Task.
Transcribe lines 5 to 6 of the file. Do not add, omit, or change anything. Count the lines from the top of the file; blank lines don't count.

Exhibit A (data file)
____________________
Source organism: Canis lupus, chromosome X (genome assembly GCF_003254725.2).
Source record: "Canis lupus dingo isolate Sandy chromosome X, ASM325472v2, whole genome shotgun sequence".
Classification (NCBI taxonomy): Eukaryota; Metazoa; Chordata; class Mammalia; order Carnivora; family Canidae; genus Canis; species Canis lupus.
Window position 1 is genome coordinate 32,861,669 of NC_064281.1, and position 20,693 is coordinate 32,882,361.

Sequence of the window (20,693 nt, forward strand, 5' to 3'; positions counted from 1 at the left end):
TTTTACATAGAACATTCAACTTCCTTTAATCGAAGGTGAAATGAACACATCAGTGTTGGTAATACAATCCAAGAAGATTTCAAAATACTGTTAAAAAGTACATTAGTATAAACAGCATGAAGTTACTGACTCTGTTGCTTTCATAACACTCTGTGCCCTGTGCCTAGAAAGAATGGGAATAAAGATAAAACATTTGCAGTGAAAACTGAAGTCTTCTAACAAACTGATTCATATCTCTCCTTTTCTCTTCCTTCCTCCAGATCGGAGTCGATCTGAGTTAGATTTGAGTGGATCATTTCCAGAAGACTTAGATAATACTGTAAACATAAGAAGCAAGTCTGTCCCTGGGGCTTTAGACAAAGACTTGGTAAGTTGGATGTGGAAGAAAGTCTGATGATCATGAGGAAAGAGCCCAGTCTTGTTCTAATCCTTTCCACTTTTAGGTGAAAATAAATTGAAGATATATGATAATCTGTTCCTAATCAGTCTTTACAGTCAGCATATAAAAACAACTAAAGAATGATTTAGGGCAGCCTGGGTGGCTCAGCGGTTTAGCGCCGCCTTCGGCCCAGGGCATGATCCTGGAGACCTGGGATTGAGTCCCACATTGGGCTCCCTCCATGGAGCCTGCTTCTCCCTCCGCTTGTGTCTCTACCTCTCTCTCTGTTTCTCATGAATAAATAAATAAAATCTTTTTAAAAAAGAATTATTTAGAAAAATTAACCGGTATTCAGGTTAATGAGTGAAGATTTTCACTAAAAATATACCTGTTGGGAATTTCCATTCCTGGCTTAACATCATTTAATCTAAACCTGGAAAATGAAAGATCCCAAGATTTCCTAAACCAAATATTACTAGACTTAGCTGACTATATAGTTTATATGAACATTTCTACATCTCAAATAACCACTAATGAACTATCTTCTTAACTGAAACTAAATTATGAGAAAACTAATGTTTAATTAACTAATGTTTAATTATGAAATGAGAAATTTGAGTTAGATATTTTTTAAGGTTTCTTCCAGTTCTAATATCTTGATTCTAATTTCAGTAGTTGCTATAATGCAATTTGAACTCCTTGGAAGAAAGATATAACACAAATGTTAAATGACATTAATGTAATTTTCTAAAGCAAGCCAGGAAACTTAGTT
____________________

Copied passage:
Sequence of the window (20,693 nt, forward strand, 5' to 3'; positions counted from 1 at the left end):
TTTTACATAGAACATTCAACTTCCTTTAATCGAAGGTGAAATGAACACATCAGTGTTGGTAATACAATCCAAGAAGATTTCAAAATACTGTTAAAAAGTACATTAGTATAAACAGCATGAAGTTACTGACTCTGTTGCTTTCATAACACTCTGTGCCCTGTGCCTAGAAAGAATGGGAATAAAGATAAAACATTTGCAGTGAAAACTGAAGTCTTCTAACAAACTGATTCATATCTCTCCTTTTCTCTTCCTTCCTCCAGATCGGAGTCGATCTGAGTTAGATTTGAGTGGATCATTTCCAGAAGACTTAGATAATACTGTAAACATAAGAAGCAAGTCTGTCCCTGGGGCTTTAGACAAAGACTTGGTAAGTTGGATGTGGAAGAAAGTCTGATGATCATGAGGAAAGAGCCCAGTCTTGTTCTAATCCTTTCCACTTTTAGGTGAAAATAAATTGAAGATATATGATAATCTGTTCCTAATCAGTCTTTACAGTCAGCATATAAAAACAACTAAAGAATGATTTAGGGCAGCCTGGGTGGCTCAGCGGTTTAGCGCCGCCTTCGGCCCAGGGCATGATCCTGGAGACCTGGGATTGAGTCCCACATTGGGCTCCCTCCATGGAGCCTGCTTCTCCCTCCGCTTGTGTCTCTACCTCTCTCTCTGTTTCTCATGAATAAATAAATAAAATCTTTTTAAAAAAGAATTATTTAGAAAAATTAACCGGTATTCAGGTTAATGAGTGAAGATTTTCACTAAAAATATACCTGTTGGGAATTTCCATTCCTGGCTTAACATCATTTAATCTAAACCTGGAAAATGAAAGATCCCAAGATTTCCTAAACCAAATATTACTAGACTTAGCTGACTATATAGTTTATATGAACATTTCTACATCTCAAATAACCACTAATGAACTATCTTCTTAACTGAAACTAAATTATGAGAAAACTAATGTTTAATTAACTAATGTTTAATTATGAAATGAGAAATTTGAGTTAGATATTTTTTAAGGTTTCTTCCAGTTCTAATATCTTGATTCTAATTTCAGTAGTTGCTATAATGCAATTTGAACTCCTTGGAAGAAAGATATAACACAAATGTTAAATGACATTAATGTAATTTTCTAAAGCAAGCCAGGAAACTTAGTT